Opinions will vary widely as to if President Donald Trump’s decision to withdraw U.S. forces from Syria is an “abandonment” of Kurdish fighters in Syria or is a move to “set things straight” with the Turks. The situation has South Koreans worried that Trump might make a similar move in their country, where nearly 30,000 U.S. troops are stationed, leaving them vulnerable to attacks from North Korea.

Critics of Trump and the anti-Trump press will report that he has left the Kurds open to an onslaught by Turkey after the Kurdish Fighters helped the U.S. battle ISIS terrorists in Syria suffering over 10,000 casualties in the process.

The lesser told story is that the U.S. - Kurd alliance was a consequence of what has been called the biggest blunder of former President Barack Obama’s administration: trying to reach a strategic “nuclear deal” accommodation with Iran. The Turks pleaded with Obama not to align with their sworn enemy, but their pleas were largely ignored because Obama did not want to alienate Iran and Russia, its largest backer.

South Korea’s concerns were explained in a recent editorial in the Chosun Ilbo, South Korea’s largest newspaper. The editorial linked Trump’s actions with his intentions toward South Korea commenting, “The Kurds mobilized 150,000 troops to fight against Islamic State for the U.S. and more than 10,000 of its soldiers died. The reward for its sacrifice was President Trump’s betrayal. The main reason for the betrayal was money.”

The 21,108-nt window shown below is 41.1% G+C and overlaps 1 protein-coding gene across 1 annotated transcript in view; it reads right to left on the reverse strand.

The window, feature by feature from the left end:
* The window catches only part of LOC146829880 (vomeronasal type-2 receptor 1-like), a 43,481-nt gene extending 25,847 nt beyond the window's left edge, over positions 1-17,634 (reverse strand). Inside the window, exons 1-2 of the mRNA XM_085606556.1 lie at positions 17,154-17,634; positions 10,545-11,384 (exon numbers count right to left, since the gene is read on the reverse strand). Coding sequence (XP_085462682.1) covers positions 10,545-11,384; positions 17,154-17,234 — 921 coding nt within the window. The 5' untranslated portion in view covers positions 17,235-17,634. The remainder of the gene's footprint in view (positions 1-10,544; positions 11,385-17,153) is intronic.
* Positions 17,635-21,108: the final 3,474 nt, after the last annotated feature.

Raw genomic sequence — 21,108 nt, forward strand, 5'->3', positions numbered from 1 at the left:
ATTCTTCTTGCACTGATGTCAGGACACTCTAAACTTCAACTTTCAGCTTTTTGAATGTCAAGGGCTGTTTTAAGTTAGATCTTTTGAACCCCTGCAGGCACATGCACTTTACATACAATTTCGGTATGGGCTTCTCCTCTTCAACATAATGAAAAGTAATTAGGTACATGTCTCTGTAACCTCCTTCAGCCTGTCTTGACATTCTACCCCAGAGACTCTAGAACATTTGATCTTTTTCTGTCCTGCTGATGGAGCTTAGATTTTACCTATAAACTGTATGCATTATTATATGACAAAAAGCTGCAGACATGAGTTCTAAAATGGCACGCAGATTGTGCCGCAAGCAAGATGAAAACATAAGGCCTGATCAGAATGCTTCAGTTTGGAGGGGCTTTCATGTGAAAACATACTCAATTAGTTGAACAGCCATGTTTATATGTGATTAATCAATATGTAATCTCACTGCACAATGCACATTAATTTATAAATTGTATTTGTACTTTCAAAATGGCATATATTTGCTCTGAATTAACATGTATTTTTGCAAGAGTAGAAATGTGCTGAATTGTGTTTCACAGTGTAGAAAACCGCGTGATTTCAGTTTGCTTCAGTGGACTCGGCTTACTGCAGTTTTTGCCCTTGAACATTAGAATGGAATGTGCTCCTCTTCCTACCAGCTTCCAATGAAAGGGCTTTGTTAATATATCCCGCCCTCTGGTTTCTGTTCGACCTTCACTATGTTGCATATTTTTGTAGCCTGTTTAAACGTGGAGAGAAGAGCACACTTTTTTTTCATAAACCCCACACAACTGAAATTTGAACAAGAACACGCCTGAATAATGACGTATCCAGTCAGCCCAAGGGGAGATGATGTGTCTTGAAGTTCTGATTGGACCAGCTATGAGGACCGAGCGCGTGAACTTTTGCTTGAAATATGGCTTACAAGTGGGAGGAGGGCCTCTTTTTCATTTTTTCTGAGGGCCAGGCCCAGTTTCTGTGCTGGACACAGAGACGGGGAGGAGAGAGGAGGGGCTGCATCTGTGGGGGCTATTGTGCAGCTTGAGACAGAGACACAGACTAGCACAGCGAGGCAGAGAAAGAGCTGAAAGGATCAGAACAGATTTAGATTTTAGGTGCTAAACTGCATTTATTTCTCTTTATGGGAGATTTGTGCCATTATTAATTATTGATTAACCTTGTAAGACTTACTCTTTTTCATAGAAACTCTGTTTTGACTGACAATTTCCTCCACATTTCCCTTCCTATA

It is true that Trump has railed against U.S. allies for not paying their fair share for their own defense and on several occasions has threatened to withdraw troops from South Korea. Trump’s point is exemplified with NATO (North Atlantic Treaty Organization) formed in 1949 where Americans pay the bulk (estimated at about 75 percent) of NATO’s military spending while other countries shirk on their agreed payments. 

The U.S. has no problems footing the entire defense bill for poor and developing countries, but South Korea is now the world’s 12th largest economy and from the U.S. perspective should pay more for its own defenses.

A US soldier sits atop an armored vehicle during a demonstration by Syrian Kurds in the town of Ras al-Ain shortly before the Turkish invasion in October 2019 A US soldier sits atop an armored vehicle during a demonstration by Syrian Kurds in the town of Ras al-Ain shortly before the Turkish invasion in October 2019 Photo: AFP / Delil SOULEIMAN

Harry Harris, the U.S. ambassador to South Korea, was asked in an interview published in South Korea’s Dong-A Ilbo newspaper Monday whether U.S. allies should be worried about Trump’s decision on the Kurds. He said there is "no need to worry" and that the United States' mutual defense agreement with countries such as South Korea is "ironclad."

Park Won-gon, an international relations professor at South Korea’s Handong Global University, pointed out some obvious reasons why Trump will not handle South Korea the same as the Kurds. He said, “South Korea is a nation-state and the Kurds are not. The alliance between countries cannot be the same as the alliance between a country and an ethnic group.”

Another obvious reason why Trump and the U.S. will not “abandon” South Korea is that aside from any threat from North Korea, the U.S. troops are a very effective “counterweight” against China.